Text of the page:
Singapore Government Securities (SGS) are issued to provide a robust government yield curve for the pricing of private debt securities.
What are Singapore Government Securities?
Singapore Government Securities (SGS) are debt securities issued by the Singapore Government. They pay interest over a fixed period and the principal sum on maturity.
SGS are considered safe investments fully backed by the Singapore Government. They are issued and managed by the Monetary Authority of Singapore (MAS) on behalf of the Government.
Singapore Government Securities (SGS) were initially issued to meet banks' needs for a risk-free asset in their liquid asset portfolios.
In 1998, MAS spearheaded efforts to enhance the efficiency and liquidity of the SGS market as part of its strategy to develop Singapore as an international debt hub. This was further refined in May 2000 with the introduction of a focused issuance programme aimed at building large and liquid benchmark bonds. This is done through larger issuance of new SGS bonds and re-openings of existing issues to enlarge the free float.
The Singapore Government operates a balanced budget policy and often enjoys budget surpluses. It does not need to fund its expenditure by issuing bonds to borrow money.
The Government issues SGS bonds and T-bills primarily to:
- Build a liquid SGS market to provide a robust government yield curve, which serves as a benchmark for the corporate debt market.
- Grow an active secondary market, both for cash transactions and derivatives, to enable efficient risk management.
- Encourage issuers and investors, both domestic and international, to participate in the Singapore bond market.
Government Securities Fund
The Government Securities Fund holds all proceeds from issuing SGS. The fund can only be used to pay the interest and principal sums of SGS. This ensures the Government’s borrowings are not used to fund its expenditure.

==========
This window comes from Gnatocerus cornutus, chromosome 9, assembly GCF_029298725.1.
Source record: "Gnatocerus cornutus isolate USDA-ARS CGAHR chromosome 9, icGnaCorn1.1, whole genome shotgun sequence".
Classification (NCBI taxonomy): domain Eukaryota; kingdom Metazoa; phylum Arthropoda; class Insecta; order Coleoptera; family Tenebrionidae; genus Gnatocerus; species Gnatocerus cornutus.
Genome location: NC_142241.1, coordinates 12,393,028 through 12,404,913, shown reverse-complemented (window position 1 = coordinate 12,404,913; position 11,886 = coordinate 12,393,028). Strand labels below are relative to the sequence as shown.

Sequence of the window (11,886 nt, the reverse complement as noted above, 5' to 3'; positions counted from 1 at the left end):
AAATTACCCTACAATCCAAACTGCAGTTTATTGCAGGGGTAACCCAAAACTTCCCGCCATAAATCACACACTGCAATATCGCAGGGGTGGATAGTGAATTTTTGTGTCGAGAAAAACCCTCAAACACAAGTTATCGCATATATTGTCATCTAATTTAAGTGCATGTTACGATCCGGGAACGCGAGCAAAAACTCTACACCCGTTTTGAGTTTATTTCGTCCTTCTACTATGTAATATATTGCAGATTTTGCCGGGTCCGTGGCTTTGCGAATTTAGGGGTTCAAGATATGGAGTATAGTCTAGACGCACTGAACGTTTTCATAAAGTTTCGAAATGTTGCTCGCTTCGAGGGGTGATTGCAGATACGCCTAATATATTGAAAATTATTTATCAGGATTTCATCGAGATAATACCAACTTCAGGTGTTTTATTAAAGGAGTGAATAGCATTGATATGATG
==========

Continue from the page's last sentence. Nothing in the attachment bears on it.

Types of SGS
There are three types of SGS:
- Treasury bills (T-bills) are short-term bonds that mature in one year or less from their issue date. They are traded at a price lower than their face value. When they mature, the Government pays the holder an amount of money equivalent to its face value. The Government currently offers 6-month and 1-year T-bills.
- SGS bonds are longer-term bonds which mature in 2, 5, 10, 15, 20 or 30 years. SGS bond holders receive a fixed sum of interest every six months before the bond matures and the face value of the bond upon maturity.
- Singapore Savings Bonds (SSBs) are non-marketable SGS for retail investors. They have a 10-year tenor but can be redeemed (in part or fully) by investors before maturity. The interest rate for SSBs increases the longer they are held. When the bond matures, investors will receive the outstanding amount of SSBs that they hold.
Market Depth and Breadth
Over the years, the amount of outstanding SGS has grown steadily from S$43.2 billion in 2000 to S$125 billion in 2018.
SGS bonds are also included within major bond indices including:
- Citi Global Government Bond Index
- JP Morgan Government Bond Index
- Markit iBoxx Asian Local Bond Index
SGS Annual Issuance Calendar
SGS bonds and T-bills are issued according to an , published at the end of October each year for the following year. The issuance calendar provides the issuance date and SGS to be issued at each auction. The amount offered will be published closer to the issuance date.
In designing the calendar, MAS takes into account market conditions, the need to concentrate liquidity in benchmark bonds and primary dealers' feedback.
Authority to Issue SGS
As the fiscal agent of the Singapore Government, MAS is empowered by the Development Loan Act and the Government Securities Act to undertake the issue and management of securities on behalf of the Government.
The amount of SGS issued is authorised by a resolution of Parliament and with the President's concurrence. Each year, MAS seeks approval from the Minister for Finance for the total SGS issuance amount for the new financial year. MAS decides, in consultation with the SGS primary dealers, the timing and amount of individual bond issues.